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How NASA technology found trapped Nepal earthquake survivors

A new piece of hardware that detects heartbeats helped find buried victims of the earthquake. 

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Local residents walk past collapsed houses after the April 25 earthquake, at Lamosangu village in Sindhupalchowk, Nepal on Saturday.

Athit Perawongmetha/Rueters

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After a large-scale natural disaster, such as the 7.8 magnitude earthquake that hit Nepal on April 25, every second counts.

After roughly 72 hours without water, victims buried in rubble begin to succumb to dehydration.

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That was what made Friday's rescue of four men from two collapsed buildings in Chautara, Nepal all the more remarkable, notes the Los Angeles Times. These men, who were buried under about 10 feet of debris, may have not been found if not for a new piece of technology from NASA. 

The suitcase-sized piece of equipment is a microwave radar detector called FINDER, which stands for "Finding Individuals for Disaster and Emergency Response." FINDER was developed in through a collaborative effort by the Department of Homeland Security's Science and Technology Directorate and NASA's Jet Propulsion Laboratory. 

"The true test of any technology is how well it works in a real-life operational setting," Department of Homeland Security Under Secretary for Science and Technology Dr. Reginald Brothers said in a press release from NASA's Jet Propulsion Laboratory. "Of course, no one wants disasters to occur, but tools like this are designed to help when our worst nightmares do happen. I am proud that we were able to provide the tools to help rescue these four men."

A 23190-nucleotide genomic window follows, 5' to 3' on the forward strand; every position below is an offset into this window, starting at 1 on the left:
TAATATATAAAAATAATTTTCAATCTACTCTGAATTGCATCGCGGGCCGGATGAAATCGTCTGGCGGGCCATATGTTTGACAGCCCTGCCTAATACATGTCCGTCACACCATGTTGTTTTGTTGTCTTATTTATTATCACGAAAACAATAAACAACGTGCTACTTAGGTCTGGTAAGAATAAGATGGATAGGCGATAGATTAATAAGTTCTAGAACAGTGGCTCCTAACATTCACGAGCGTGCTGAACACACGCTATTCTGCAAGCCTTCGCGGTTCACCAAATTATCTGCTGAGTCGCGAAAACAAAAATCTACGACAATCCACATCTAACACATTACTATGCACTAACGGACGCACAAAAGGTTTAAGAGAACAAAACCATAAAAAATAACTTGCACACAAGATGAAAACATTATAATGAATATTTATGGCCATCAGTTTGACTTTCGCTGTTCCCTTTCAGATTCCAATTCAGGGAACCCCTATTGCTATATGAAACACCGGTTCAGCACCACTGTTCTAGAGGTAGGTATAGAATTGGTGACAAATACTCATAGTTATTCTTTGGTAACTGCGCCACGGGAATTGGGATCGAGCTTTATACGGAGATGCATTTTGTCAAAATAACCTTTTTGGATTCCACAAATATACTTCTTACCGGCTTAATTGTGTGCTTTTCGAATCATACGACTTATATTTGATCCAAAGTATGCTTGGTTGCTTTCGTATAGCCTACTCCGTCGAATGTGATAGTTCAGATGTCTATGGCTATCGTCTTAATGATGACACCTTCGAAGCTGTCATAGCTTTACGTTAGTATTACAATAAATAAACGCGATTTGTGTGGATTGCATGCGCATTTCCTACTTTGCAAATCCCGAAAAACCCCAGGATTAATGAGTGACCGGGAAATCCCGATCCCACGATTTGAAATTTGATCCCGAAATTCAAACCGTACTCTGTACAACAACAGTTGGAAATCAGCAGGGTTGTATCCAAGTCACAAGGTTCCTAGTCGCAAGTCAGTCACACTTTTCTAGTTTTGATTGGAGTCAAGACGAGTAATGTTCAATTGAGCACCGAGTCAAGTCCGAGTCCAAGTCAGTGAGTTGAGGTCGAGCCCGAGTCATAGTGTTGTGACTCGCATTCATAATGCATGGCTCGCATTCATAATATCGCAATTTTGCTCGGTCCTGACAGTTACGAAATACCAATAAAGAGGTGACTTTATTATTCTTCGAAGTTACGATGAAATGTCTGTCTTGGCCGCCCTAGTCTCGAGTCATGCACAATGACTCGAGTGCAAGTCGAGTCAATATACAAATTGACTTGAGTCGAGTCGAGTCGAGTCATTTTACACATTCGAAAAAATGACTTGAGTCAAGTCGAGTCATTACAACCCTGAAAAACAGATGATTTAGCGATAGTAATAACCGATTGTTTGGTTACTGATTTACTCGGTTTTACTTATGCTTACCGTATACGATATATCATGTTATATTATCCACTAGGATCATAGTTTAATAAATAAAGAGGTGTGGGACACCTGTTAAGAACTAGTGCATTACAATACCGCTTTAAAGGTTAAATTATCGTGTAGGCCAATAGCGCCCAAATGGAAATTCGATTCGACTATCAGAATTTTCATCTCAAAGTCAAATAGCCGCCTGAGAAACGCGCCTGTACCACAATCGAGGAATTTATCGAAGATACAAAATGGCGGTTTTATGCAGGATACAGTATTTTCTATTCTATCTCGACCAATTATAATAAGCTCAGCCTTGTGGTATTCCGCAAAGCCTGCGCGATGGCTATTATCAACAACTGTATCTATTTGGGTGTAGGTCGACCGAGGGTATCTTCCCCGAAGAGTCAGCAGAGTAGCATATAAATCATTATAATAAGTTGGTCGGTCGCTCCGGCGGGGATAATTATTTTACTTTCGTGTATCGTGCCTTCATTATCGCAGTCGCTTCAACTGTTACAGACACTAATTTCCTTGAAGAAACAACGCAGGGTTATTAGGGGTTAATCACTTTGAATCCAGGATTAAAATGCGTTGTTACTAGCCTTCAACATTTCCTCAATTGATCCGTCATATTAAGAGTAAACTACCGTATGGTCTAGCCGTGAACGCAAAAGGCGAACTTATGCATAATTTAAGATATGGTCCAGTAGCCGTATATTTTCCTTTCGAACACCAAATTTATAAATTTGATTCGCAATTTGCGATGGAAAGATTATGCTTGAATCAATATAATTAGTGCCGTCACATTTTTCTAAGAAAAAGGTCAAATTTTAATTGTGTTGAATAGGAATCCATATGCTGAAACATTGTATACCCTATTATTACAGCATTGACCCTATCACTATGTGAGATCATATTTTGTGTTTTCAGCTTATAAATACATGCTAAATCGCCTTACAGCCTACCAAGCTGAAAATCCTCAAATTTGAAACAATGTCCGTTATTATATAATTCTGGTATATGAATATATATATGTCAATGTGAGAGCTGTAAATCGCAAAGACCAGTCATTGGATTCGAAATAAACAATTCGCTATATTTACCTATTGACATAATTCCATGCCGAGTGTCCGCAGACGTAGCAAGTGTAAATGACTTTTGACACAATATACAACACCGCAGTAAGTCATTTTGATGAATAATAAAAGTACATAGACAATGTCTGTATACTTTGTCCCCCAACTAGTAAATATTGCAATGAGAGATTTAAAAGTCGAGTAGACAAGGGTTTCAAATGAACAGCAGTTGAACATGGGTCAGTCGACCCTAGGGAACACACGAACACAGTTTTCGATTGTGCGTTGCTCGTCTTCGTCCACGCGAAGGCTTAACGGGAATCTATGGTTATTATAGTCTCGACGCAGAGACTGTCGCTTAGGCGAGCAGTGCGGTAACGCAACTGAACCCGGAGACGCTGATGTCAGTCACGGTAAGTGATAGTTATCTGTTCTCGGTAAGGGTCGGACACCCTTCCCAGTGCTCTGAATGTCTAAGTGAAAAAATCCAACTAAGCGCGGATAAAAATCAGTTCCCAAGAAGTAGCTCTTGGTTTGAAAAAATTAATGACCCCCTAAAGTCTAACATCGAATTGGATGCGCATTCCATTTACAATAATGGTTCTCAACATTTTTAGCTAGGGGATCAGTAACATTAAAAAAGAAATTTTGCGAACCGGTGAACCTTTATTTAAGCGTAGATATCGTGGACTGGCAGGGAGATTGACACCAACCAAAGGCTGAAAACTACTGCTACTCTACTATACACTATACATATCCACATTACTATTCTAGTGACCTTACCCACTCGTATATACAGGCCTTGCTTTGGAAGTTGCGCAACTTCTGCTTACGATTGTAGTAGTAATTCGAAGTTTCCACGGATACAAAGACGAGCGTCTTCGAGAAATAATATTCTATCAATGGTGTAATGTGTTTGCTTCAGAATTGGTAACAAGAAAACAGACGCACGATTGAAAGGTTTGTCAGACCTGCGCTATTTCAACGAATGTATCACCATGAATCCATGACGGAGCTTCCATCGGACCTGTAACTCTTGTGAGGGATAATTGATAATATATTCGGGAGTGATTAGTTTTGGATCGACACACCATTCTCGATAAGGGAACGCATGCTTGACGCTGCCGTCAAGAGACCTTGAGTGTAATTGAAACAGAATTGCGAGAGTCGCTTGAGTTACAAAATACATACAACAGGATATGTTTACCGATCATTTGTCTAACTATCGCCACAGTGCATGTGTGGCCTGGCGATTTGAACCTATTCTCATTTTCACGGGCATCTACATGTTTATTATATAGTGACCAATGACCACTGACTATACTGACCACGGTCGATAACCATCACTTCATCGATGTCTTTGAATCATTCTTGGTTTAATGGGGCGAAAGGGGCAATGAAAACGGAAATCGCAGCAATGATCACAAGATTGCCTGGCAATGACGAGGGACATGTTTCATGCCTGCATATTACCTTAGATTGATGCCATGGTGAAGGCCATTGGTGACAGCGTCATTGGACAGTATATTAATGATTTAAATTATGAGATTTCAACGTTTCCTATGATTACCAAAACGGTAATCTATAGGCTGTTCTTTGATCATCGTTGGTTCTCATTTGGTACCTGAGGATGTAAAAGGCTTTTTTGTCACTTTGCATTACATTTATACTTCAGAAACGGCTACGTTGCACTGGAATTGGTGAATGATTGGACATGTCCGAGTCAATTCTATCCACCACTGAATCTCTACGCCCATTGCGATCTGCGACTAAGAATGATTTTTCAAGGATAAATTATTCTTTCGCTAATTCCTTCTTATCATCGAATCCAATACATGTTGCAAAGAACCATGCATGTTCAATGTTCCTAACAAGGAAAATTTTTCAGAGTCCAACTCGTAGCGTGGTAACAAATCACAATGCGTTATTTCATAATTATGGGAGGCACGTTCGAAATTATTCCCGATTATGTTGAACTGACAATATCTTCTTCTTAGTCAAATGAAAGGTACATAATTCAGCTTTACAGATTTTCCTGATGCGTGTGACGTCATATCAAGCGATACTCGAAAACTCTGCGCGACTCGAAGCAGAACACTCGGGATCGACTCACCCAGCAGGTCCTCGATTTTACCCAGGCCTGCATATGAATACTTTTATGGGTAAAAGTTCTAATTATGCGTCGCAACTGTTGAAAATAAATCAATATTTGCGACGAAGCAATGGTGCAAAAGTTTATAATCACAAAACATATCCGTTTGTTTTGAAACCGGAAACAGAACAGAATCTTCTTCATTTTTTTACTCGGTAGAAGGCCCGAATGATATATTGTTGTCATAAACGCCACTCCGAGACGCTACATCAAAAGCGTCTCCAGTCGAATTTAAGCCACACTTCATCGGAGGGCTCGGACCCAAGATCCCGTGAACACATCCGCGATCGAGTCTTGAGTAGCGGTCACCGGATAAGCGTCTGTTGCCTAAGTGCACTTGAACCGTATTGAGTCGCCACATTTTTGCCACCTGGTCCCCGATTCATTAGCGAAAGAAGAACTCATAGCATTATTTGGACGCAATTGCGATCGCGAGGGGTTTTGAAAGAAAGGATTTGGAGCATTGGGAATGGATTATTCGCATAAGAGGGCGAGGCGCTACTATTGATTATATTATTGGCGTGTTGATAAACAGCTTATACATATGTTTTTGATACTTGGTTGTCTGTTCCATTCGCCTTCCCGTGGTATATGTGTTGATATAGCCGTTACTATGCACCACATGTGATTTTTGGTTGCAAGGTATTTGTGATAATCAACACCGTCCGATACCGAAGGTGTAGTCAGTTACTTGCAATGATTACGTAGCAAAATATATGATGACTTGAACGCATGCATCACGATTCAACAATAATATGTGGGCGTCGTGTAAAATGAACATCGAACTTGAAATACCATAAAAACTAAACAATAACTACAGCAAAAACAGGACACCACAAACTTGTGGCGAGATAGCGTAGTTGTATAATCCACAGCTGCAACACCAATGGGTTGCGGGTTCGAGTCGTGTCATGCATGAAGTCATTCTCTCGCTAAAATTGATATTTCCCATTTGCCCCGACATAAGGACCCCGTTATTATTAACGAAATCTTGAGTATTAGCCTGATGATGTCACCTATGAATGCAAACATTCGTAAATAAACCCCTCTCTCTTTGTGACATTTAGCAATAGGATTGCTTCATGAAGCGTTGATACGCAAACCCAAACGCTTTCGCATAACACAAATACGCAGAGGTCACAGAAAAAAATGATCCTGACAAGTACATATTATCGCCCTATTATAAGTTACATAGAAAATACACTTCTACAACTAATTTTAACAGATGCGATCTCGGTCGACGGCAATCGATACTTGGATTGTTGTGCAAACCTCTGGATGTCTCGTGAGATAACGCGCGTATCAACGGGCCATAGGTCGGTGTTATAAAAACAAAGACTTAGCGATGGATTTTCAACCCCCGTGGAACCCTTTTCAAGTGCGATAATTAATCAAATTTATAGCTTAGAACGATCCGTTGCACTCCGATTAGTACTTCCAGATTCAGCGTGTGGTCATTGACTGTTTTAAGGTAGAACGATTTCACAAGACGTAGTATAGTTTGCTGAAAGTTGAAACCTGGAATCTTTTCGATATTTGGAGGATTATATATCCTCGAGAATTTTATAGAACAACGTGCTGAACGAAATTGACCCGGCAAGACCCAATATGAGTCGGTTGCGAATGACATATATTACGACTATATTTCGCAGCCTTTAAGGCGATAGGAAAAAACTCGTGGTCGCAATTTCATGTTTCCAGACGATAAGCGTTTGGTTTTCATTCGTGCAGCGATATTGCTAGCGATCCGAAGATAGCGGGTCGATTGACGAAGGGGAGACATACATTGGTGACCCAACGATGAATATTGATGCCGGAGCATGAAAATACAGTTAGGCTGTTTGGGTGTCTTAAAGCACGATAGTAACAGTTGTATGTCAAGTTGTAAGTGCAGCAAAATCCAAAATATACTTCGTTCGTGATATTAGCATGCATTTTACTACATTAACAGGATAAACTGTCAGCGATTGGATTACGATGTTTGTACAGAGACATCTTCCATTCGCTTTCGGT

FINDER works by sending low-power microwaves into the rubble and analyzing the microwaves that bounce back. By measuring delays in timing, FINDER's data processing system can distinguish between rubble and humans by picking up the small, subtly rhythmic movements from a beating heart or a rising and falling chest. It can also distinguish between animals and humans, says JPL.

Finder had demonstrated the ability to detect people buried under up to thirty feet of rubble, hidden behind 20 feet of concrete, and from a distance of 100 feet in open spaces, according to NASA tests. It now boasts a "locator" to help with search and rescue responders who successfully determine the presence of a heartbeat, by showing an approximate location of trapped individuals within about five feet, depending on the type of rubble as well.

"NASA technology plays many roles: driving exploration, protecting the lives of our astronauts and improving--even saving--the lives of people on Earth," Dr. David Miller, NASA's chief technologist at its Washington headquarters, said in the same press release. "FINDER exemplifies how technology designed for space exploration has profound impacts to life on Earth."


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